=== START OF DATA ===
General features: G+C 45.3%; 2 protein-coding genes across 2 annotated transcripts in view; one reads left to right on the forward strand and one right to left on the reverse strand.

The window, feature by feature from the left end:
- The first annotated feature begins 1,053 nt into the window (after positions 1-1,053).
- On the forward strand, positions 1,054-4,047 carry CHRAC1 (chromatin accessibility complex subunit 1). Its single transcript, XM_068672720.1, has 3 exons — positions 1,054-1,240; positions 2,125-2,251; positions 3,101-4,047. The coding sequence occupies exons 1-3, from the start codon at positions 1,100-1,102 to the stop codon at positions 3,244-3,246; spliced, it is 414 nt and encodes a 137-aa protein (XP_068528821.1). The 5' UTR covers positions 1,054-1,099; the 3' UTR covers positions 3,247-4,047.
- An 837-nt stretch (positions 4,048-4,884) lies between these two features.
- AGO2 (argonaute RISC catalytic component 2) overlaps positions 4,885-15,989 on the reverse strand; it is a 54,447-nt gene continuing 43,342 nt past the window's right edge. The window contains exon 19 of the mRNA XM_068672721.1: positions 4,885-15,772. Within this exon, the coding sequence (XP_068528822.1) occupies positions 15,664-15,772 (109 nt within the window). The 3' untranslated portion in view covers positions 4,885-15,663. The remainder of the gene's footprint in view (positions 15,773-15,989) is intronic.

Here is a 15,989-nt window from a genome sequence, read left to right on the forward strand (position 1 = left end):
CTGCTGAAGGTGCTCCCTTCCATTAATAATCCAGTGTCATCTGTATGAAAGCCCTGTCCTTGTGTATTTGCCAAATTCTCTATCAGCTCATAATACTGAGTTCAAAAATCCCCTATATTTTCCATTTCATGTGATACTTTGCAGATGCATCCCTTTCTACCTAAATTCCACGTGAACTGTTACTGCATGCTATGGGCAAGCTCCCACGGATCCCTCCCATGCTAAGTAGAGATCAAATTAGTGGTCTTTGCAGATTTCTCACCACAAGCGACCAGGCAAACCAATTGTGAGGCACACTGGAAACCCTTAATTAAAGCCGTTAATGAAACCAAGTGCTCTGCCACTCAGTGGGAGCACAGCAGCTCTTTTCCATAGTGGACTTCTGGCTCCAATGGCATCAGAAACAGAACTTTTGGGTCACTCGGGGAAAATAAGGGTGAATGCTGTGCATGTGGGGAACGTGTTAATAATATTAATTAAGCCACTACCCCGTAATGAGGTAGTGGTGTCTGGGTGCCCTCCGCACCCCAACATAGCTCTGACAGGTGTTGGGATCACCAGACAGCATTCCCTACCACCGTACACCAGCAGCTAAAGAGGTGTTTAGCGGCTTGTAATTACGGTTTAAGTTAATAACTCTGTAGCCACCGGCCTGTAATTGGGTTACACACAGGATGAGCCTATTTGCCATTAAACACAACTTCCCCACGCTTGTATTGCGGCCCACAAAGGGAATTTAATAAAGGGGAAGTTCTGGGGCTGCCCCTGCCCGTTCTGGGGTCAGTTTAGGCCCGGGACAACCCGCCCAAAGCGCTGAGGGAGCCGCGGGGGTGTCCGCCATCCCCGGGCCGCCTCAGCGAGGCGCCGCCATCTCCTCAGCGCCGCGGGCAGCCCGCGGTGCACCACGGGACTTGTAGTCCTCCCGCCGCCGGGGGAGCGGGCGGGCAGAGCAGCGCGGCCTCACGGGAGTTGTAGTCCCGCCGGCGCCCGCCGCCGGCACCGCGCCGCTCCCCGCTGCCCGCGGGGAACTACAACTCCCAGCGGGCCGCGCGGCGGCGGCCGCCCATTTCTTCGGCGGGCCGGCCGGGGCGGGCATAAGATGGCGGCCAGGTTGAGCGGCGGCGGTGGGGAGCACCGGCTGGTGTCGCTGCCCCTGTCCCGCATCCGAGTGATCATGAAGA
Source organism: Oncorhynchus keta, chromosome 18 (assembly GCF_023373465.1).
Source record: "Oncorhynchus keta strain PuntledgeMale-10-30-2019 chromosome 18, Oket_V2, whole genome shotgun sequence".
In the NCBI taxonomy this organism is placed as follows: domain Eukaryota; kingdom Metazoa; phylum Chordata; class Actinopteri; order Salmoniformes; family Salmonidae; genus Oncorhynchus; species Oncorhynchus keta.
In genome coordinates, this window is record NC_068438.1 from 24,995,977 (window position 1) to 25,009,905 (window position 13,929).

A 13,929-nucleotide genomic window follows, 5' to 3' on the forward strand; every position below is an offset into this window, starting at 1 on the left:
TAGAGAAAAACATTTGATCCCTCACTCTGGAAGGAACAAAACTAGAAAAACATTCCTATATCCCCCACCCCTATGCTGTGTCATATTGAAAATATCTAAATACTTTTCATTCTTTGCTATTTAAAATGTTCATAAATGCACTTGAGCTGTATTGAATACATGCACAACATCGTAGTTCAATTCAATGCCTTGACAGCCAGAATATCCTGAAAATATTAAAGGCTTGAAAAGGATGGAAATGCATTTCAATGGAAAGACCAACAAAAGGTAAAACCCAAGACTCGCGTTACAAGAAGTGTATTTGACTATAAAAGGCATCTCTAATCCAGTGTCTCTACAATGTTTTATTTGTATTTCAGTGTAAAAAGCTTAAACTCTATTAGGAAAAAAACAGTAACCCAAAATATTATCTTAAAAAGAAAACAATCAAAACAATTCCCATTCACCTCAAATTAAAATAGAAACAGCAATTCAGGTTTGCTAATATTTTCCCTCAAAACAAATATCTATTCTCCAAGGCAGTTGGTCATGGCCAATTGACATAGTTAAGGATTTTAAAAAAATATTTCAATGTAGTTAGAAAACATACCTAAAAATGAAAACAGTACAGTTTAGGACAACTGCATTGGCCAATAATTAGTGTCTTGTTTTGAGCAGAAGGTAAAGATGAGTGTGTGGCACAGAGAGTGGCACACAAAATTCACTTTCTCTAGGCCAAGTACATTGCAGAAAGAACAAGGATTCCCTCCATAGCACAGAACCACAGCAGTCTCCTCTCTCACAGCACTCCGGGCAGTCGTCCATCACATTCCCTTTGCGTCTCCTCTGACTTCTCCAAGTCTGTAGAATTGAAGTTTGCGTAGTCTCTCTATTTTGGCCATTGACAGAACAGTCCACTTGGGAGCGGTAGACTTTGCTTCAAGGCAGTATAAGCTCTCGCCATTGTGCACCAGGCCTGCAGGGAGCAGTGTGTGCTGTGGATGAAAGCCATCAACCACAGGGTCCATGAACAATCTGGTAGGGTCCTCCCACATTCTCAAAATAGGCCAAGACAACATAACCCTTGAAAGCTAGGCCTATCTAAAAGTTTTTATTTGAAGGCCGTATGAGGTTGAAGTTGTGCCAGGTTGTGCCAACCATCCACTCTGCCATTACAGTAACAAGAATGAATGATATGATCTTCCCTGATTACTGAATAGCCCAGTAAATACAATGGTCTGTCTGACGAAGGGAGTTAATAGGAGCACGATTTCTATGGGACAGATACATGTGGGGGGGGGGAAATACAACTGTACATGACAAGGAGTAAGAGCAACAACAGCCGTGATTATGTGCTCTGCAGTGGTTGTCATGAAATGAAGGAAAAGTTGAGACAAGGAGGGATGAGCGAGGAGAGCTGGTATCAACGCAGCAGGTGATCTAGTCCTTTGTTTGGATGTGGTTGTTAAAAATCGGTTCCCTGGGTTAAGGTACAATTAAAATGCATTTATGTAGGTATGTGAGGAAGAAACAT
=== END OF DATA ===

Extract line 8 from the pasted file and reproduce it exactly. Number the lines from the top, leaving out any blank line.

CTGCTGAAGGTGCTCCCTTCCATTAATAATCCAGTGTCATCTGTATGAAAGCCCTGTCCTTGTGTATTTGCCAAATTCTCTATCAGCTCATAATACTGAGTTCAAAAATCCCCTATATTTTCCATTTCATGTGATACTTTGCAGATGCATCCCTTTCTACCTAAATTCCACGTGAACTGTTACTGCATGCTATGGGCAAGCTCCCACGGATCCCTCCCATGCTAAGTAGAGATCAAATTAGTGGTCTTTGCAGATTTCTCACCACAAGCGACCAGGCAAACCAATTGTGAGGCACACTGGAAACCCTTAATTAAAGCCGTTAATGAAACCAAGTGCTCTGCCACTCAGTGGGAGCACAGCAGCTCTTTTCCATAGTGGACTTCTGGCTCCAATGGCATCAGAAACAGAACTTTTGGGTCACTCGGGGAAAATAAGGGTGAATGCTGTGCATGTGGGGAACGTGTTAATAATATTAATTAAGCCACTACCCCGTAATGAGGTAGTGGTGTCTGGGTGCCCTCCGCACCCCAACATAGCTCTGACAGGTGTTGGGATCACCAGACAGCATTCCCTACCACCGTACACCAGCAGCTAAAGAGGTGTTTAGCGGCTTGTAATTACGGTTTAAGTTAATAACTCTGTAGCCACCGGCCTGTAATTGGGTTACACACAGGATGAGCCTATTTGCCATTAAACACAACTTCCCCACGCTTGTATTGCGGCCCACAAAGGGAATTTAATAAAGGGGAAGTTCTGGGGCTGCCCCTGCCCGTTCTGGGGTCAGTTTAGGCCCGGGACAACCCGCCCAAAGCGCTGAGGGAGCCGCGGGGGTGTCCGCCATCCCCGGGCCGCCTCAGCGAGGCGCCGCCATCTCCTCAGCGCCGCGGGCAGCCCGCGGTGCACCACGGGACTTGTAGTCCTCCCGCCGCCGGGGGAGCGGGCGGGCAGAGCAGCGCGGCCTCACGGGAGTTGTAGTCCCGCCGGCGCCCGCCGCCGGCACCGCGCCGCTCCCCGCTGCCCGCGGGGAACTACAACTCCCAGCGGGCCGCGCGGCGGCGGCCGCCCATTTCTTCGGCGGGCCGGCCGGGGCGGGCATAAGATGGCGGCCAGGTTGAGCGGCGGCGGTGGGGAGCACCGGCTGGTGTCGCTGCCCCTGTCCCGCATCCGAGTGATCATGAAGA